When Dr. Adam Long started at Lyon College in the fall of 2002, he envisioned a career involving American literature. Nearly 18 years later, his career path has led him to oversee some of the most historic places in Northeast Arkansas.
Long was recently named as the permanent executive director of the Arkansas Heritage Sites at Arkansas State University. He’d been filling that role since June 2019 after former director, Ruth Hawkins, retired. He’d spent the past eight years as the director of the Hemingway-Pfeiffer Museum and Educational Center in Piggott. The other sites include the Southern Tenant Farmers Museum in Tyronza, Lakeport Plantation in Lake Village, and the Historic Dyess Colony: Johnny Cash Boyhood Home in Dyess.
He told Talk Business & Politics about 50,000 tourists per year visit the sites. He’s excited to start his work as the permanent director. One of his main objectives early on will be to develop and expand the educational programs offered by the sites. Those programs will include K-12 offerings as well as an expanded college curriculum.
“That’s going to be a big goal,” he said of the program expansion.
The first heritage site built was the Hemingway-Pfeiffer Museum. Ernest Hemingway, the Nobel Prize and Pulitzer Prize winning author, wrote part of “A Farewell to Arms,” an iconic 20th-century novel, during his many trips to Clay County during the 1930s. He was married to a woman named Pauline Pfeiffer who was from Piggott.
The most surprising thing Long learned as the director of the museum about Hemingway was how much influence his in-laws had on his career during the late 1920s and 1930s. His wife’s family supported him professionally and financially. The family’s role in the writer’s life wasn’t fully examined until the museum opened, he said.
One of the most popular programs at the museum is the summer writer-in-residence. Each June, a writer is brought in and a weeklong retreat is planned, he said.
Hall of Fame Musician Johnny Cash grew up in Dyess during the Great Depression. ASU began restoration on the Cash childhood home in 2011. The dwelling was restored to its original condition and an administrative building built into the old Colony theatre. The project cost about $3.5 million.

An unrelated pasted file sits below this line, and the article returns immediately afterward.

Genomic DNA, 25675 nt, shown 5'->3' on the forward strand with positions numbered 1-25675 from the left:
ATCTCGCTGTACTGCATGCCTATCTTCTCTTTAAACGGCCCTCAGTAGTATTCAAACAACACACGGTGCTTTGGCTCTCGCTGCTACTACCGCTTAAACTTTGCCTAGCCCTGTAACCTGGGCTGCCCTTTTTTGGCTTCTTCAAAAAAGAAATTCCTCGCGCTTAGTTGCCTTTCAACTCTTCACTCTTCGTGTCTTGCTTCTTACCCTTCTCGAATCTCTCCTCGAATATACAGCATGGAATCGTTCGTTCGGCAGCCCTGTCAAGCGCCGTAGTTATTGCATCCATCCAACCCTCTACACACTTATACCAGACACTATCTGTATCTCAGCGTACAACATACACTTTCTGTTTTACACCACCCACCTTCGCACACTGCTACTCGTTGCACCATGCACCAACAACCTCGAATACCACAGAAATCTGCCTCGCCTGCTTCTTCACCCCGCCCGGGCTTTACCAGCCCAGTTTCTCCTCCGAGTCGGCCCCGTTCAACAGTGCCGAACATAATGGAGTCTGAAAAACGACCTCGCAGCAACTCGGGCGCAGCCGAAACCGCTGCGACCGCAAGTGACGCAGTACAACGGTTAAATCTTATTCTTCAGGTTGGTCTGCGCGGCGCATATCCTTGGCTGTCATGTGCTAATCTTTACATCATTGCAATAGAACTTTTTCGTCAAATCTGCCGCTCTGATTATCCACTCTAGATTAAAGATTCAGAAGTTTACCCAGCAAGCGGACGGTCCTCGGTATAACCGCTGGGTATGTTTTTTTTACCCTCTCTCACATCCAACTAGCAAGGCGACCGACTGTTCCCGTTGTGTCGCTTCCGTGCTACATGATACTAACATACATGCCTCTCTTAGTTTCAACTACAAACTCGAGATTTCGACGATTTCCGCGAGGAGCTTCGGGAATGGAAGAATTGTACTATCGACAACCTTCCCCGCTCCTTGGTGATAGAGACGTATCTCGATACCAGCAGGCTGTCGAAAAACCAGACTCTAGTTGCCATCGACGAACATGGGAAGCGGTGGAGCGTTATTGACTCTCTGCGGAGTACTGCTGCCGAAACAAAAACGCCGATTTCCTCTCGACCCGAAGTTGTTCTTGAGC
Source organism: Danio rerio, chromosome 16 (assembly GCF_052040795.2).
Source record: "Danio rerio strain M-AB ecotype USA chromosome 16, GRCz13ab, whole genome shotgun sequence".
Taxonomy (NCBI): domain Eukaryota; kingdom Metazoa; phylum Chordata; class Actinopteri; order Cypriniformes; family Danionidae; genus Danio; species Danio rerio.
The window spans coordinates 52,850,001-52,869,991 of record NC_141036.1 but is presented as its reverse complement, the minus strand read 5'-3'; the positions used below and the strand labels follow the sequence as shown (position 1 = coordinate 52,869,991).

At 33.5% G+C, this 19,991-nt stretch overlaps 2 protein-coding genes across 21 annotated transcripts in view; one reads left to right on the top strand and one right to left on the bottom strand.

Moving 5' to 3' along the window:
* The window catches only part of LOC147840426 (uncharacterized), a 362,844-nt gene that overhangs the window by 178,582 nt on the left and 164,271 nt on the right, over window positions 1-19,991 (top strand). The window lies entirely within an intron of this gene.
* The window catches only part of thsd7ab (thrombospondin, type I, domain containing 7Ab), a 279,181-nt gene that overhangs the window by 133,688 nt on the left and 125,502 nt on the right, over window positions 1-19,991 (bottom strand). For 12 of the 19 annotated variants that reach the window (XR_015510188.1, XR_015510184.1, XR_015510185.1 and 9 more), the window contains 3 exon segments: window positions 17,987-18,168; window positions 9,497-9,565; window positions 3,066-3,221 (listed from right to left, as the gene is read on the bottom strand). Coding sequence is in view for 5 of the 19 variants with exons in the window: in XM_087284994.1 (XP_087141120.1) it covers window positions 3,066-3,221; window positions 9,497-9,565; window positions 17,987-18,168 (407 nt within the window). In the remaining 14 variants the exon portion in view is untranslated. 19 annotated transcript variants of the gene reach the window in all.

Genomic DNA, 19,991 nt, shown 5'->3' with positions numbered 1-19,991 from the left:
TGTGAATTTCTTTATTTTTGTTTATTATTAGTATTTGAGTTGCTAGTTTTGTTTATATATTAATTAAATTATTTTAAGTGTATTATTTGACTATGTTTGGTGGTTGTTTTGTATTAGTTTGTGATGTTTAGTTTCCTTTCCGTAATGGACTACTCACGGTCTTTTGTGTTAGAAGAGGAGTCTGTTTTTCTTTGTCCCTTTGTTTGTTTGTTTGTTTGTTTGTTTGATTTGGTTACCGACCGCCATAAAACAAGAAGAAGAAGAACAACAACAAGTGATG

The lone construction related project at the sites currently is the Dyess Colony Circle. A new archive and research building is planned and work will begin sometime this spring and should take about a year, Long said. The project will cost about $500,000 and will be paid for with a grant. There are mountains of donated paperwork from the Colony era that will be stored in the archive, he added.
ASU began work on the Lakeport Plantation house in 2001. The house, originally built in 1859, is the last Arkansas plantation house still standing along the Mississippi River. The Lakeport Plantation researches and interprets the people and cultures that shaped plantation life in the Mississippi River Delta, focusing on the Antebellum, Civil War, and Reconstruction periods.
The Lakeport Plantation house was placed on the National Historic Register in 1974 and was designated in 2002 as an official project of the Save America’s Treasures program through the National Park Service and the National Trust for Historic Preservation, according to ASU.
The plantation has remained in continuous cotton production since the 1830s when slaves carved it from the heavily-forested Arkansas frontier. It documents the agricultural development in the region and the accompanying changes in the African-American experience. These changes include the transition from frontier and plantation slavery, to sharecropper and tenant farmer systems, to agricultural mechanization and the resultant mass exodus of African-Americans to factories in the North, to large-scale corporate farming.
No significant construction or renovation plans are under consideration at the Lakeport site at this time, Long said. One of the out buildings on the site will have to be stabilized, however.
The Southern Tenant Farmers Museum is the site of the Southern Tenant Farmers Union’s first headquarters, which operated out of the Tyronza businesses owned by H.L. Mitchell and Clay East in 1934. The museum preserves the memory of sharecropping and tenant farming in the Delta and presents the history of this rare interracial labor union which advocated for the rights and dignity of tenant farming families.
The permanent exhibit also discusses the overall economic system of tenant farming, its integral role in Northeast Arkansas farm life, and how changes in the development of modern agriculture affected farming families as the tenant farming system was replaced with mechanization.
The conflicts that accompanied social and economic change are a core part of the Southern Tenant Farmers Union’s story with divisions between members impacting the union in addition to the sometimes violent opposition they faced.
Long is a 2002 graduate of Jonesboro High School. He received a bachelor of arts degree in English in 2006 from Lyon and a master of arts in American literature in 2008 from the University of Arkansas. He received a Ph.D. in American literature in May 2012 from the University of Kansas.
In his time at ASU, he has taught classes in both English and Heritage Studies. Long has published in the Hemingway Review, the Faulkner Journal and Philological Review, and authored chapters on both Ernest Hemingway and William Faulkner.
How would he try to convince a potential visitor to visit one of the sites?
“These are sites of national impact, located in small towns in the Arkansas Delta … If I had the chance to explain to people who haven’t visited these sites [I’d tell them] how important they are,” he said.